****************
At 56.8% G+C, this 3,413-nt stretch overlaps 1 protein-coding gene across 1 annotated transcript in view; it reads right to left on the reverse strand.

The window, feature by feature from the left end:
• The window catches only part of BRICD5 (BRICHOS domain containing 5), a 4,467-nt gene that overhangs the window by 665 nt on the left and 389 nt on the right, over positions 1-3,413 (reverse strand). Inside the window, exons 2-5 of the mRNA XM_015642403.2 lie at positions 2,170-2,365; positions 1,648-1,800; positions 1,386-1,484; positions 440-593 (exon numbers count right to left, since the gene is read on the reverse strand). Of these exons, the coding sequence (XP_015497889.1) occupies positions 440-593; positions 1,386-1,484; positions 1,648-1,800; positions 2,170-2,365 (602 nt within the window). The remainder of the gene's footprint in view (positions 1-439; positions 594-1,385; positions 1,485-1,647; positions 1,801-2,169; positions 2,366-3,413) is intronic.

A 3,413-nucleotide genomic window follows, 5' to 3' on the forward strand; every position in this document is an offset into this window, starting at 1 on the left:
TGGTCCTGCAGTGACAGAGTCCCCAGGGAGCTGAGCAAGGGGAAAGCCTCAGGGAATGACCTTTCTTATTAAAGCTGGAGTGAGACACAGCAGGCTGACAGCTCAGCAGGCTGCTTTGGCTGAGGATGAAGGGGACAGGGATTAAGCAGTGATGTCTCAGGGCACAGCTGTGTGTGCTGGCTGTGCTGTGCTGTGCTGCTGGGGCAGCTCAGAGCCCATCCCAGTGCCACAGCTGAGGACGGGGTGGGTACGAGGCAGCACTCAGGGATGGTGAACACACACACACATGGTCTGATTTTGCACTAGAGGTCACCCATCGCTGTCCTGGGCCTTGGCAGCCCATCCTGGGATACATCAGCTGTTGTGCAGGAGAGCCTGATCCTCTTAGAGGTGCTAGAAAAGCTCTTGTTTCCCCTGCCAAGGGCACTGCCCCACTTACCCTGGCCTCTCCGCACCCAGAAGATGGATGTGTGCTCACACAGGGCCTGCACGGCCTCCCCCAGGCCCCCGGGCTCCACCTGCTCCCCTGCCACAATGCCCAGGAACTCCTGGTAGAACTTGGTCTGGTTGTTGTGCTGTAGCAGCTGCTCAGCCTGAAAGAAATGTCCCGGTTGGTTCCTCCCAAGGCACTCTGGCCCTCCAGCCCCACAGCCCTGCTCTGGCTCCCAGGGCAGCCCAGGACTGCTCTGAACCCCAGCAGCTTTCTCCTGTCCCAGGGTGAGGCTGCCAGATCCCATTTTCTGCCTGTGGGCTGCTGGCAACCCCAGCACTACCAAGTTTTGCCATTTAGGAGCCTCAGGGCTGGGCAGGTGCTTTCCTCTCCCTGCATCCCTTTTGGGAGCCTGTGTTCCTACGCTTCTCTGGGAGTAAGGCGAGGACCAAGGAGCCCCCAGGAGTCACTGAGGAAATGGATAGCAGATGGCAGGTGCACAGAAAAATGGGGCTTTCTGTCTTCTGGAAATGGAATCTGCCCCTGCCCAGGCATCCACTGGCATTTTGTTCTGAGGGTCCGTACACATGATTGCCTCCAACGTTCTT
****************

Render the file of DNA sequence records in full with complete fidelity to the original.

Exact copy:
At 56.8% G+C, this 3,413-nt stretch overlaps 1 protein-coding gene across 1 annotated transcript in view; it reads right to left on the reverse strand.

The window, feature by feature from the left end:
• The window catches only part of BRICD5 (BRICHOS domain containing 5), a 4,467-nt gene that overhangs the window by 665 nt on the left and 389 nt on the right, over positions 1-3,413 (reverse strand). Inside the window, exons 2-5 of the mRNA XM_015642403.2 lie at positions 2,170-2,365; positions 1,648-1,800; positions 1,386-1,484; positions 440-593 (exon numbers count right to left, since the gene is read on the reverse strand). Of these exons, the coding sequence (XP_015497889.1) occupies positions 440-593; positions 1,386-1,484; positions 1,648-1,800; positions 2,170-2,365 (602 nt within the window). The remainder of the gene's footprint in view (positions 1-439; positions 594-1,385; positions 1,485-1,647; positions 1,801-2,169; positions 2,366-3,413) is intronic.

A 3,413-nucleotide genomic window follows, 5' to 3' on the forward strand; every position in this document is an offset into this window, starting at 1 on the left:
TGGTCCTGCAGTGACAGAGTCCCCAGGGAGCTGAGCAAGGGGAAAGCCTCAGGGAATGACCTTTCTTATTAAAGCTGGAGTGAGACACAGCAGGCTGACAGCTCAGCAGGCTGCTTTGGCTGAGGATGAAGGGGACAGGGATTAAGCAGTGATGTCTCAGGGCACAGCTGTGTGTGCTGGCTGTGCTGTGCTGTGCTGCTGGGGCAGCTCAGAGCCCATCCCAGTGCCACAGCTGAGGACGGGGTGGGTACGAGGCAGCACTCAGGGATGGTGAACACACACACACATGGTCTGATTTTGCACTAGAGGTCACCCATCGCTGTCCTGGGCCTTGGCAGCCCATCCTGGGATACATCAGCTGTTGTGCAGGAGAGCCTGATCCTCTTAGAGGTGCTAGAAAAGCTCTTGTTTCCCCTGCCAAGGGCACTGCCCCACTTACCCTGGCCTCTCCGCACCCAGAAGATGGATGTGTGCTCACACAGGGCCTGCACGGCCTCCCCCAGGCCCCCGGGCTCCACCTGCTCCCCTGCCACAATGCCCAGGAACTCCTGGTAGAACTTGGTCTGGTTGTTGTGCTGTAGCAGCTGCTCAGCCTGAAAGAAATGTCCCGGTTGGTTCCTCCCAAGGCACTCTGGCCCTCCAGCCCCACAGCCCTGCTCTGGCTCCCAGGGCAGCCCAGGACTGCTCTGAACCCCAGCAGCTTTCTCCTGTCCCAGGGTGAGGCTGCCAGATCCCATTTTCTGCCTGTGGGCTGCTGGCAACCCCAGCACTACCAAGTTTTGCCATTTAGGAGCCTCAGGGCTGGGCAGGTGCTTTCCTCTCCCTGCATCCCTTTTGGGAGCCTGTGTTCCTACGCTTCTCTGGGAGTAAGGCGAGGACCAAGGAGCCCCCAGGAGTCACTGAGGAAATGGATAGCAGATGGCAGGTGCACAGAAAAATGGGGCTTTCTGTCTTCTGGAAATGGAATCTGCCCCTGCCCAGGCATCCACTGGCATTTTGTTCTGAGGGTCCGTACACATGATTGCCTCCAACGTTCTT